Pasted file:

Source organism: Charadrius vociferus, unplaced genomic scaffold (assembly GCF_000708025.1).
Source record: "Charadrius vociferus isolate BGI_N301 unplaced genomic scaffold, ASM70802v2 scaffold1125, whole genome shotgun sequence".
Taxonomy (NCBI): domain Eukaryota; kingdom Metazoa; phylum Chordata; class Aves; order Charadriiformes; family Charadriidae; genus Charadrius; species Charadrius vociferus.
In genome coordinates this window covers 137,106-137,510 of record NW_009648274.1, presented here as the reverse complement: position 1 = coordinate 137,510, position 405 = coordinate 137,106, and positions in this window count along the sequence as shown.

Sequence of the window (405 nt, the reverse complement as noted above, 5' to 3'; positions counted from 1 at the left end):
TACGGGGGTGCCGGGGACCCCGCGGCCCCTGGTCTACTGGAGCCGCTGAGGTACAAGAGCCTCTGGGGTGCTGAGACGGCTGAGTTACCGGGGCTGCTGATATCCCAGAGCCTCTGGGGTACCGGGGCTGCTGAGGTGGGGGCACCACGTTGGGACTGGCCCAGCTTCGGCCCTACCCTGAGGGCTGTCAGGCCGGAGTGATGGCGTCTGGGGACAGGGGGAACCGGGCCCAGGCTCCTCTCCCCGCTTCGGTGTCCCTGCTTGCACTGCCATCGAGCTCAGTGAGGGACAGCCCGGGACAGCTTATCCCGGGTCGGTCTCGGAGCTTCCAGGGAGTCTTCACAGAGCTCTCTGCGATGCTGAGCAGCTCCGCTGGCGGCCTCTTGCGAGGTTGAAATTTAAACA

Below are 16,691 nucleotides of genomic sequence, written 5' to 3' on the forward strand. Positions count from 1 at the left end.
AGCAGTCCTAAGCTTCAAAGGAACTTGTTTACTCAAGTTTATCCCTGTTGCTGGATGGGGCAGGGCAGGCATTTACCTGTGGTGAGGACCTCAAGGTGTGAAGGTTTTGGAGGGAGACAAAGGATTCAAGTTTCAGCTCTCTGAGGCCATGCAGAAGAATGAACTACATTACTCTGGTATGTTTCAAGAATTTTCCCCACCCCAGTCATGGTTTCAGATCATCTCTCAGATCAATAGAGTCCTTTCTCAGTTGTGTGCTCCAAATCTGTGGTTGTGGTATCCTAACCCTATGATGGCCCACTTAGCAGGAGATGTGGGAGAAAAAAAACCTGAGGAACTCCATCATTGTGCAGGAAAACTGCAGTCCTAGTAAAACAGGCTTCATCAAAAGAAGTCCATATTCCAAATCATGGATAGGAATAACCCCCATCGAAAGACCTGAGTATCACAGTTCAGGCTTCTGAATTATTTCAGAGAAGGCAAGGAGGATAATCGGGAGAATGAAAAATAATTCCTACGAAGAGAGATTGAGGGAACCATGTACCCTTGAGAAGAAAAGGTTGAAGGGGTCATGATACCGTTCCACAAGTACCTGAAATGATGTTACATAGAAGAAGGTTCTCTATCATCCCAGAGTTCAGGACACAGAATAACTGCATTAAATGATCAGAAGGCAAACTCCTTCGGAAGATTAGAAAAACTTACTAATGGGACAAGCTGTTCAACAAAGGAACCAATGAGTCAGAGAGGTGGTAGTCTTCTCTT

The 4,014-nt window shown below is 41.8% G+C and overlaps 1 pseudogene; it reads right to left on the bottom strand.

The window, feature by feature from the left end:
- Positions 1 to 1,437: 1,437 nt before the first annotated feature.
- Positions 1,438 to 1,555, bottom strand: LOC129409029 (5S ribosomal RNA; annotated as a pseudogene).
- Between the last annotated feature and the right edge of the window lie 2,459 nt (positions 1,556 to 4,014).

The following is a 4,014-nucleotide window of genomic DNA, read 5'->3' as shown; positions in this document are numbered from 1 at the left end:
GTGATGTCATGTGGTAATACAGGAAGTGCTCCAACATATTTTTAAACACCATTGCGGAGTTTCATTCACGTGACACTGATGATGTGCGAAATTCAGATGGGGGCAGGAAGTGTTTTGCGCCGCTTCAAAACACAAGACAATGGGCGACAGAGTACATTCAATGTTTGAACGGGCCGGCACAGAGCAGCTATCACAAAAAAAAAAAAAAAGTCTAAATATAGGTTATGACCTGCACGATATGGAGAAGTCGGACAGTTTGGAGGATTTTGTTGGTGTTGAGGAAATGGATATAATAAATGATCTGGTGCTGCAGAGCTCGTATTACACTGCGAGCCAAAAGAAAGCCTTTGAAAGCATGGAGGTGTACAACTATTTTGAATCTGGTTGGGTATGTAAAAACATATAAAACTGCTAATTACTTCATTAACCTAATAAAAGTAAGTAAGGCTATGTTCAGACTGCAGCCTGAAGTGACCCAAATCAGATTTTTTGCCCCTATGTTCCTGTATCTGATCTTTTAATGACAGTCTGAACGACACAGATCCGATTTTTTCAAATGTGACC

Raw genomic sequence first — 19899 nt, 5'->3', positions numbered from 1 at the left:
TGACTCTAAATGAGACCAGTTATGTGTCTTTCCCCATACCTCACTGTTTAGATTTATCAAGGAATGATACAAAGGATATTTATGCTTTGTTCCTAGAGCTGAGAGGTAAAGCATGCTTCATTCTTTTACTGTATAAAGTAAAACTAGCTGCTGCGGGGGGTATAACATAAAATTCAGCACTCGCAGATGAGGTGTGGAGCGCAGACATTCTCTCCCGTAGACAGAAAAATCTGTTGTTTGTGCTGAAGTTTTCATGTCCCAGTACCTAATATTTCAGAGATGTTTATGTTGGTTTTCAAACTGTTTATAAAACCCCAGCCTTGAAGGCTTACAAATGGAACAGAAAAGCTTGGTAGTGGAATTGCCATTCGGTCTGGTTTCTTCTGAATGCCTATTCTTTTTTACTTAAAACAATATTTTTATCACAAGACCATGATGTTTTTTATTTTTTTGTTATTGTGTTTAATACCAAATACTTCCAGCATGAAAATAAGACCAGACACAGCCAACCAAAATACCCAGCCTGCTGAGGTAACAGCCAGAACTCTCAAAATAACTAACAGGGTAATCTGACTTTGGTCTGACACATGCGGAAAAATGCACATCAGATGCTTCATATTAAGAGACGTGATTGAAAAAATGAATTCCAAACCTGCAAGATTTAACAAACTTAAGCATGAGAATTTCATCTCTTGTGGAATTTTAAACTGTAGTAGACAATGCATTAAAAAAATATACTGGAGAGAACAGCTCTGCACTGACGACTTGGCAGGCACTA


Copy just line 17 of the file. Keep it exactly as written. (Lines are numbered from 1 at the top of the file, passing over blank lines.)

TGACTCTAAATGAGACCAGTTATGTGTCTTTCCCCATACCTCACTGTTTAGATTTATCAAGGAATGATACAAAGGATATTTATGCTTTGTTCCTAGAGCTGAGAGGTAAAGCATGCTTCATTCTTTTACTGTATAAAGTAAAACTAGCTGCTGCGGGGGGTATAACATAAAATTCAGCACTCGCAGATGAGGTGTGGAGCGCAGACATTCTCTCCCGTAGACAGAAAAATCTGTTGTTTGTGCTGAAGTTTTCATGTCCCAGTACCTAATATTTCAGAGATGTTTATGTTGGTTTTCAAACTGTTTATAAAACCCCAGCCTTGAAGGCTTACAAATGGAACAGAAAAGCTTGGTAGTGGAATTGCCATTCGGTCTGGTTTCTTCTGAATGCCTATTCTTTTTTACTTAAAACAATATTTTTATCACAAGACCATGATGTTTTTTATTTTTTTGTTATTGTGTTTAATACCAAATACTTCCAGCATGAAAATAAGACCAGACACAGCCAACCAAAATACCCAGCCTGCTGAGGTAACAGCCAGAACTCTCAAAATAACTAACAGGGTAATCTGACTTTGGTCTGACACATGCGGAAAAATGCACATCAGATGCTTCATATTAAGAGACGTGATTGAAAAAATGAATTCCAAACCTGCAAGATTTAACAAACTTAAGCATGAGAATTTCATCTCTTGTGGAATTTTAAACTGTAGTAGACAATGCATTAAAAAAATATACTGGAGAGAACAGCTCTGCACTGACGACTTGGCAGGCACTA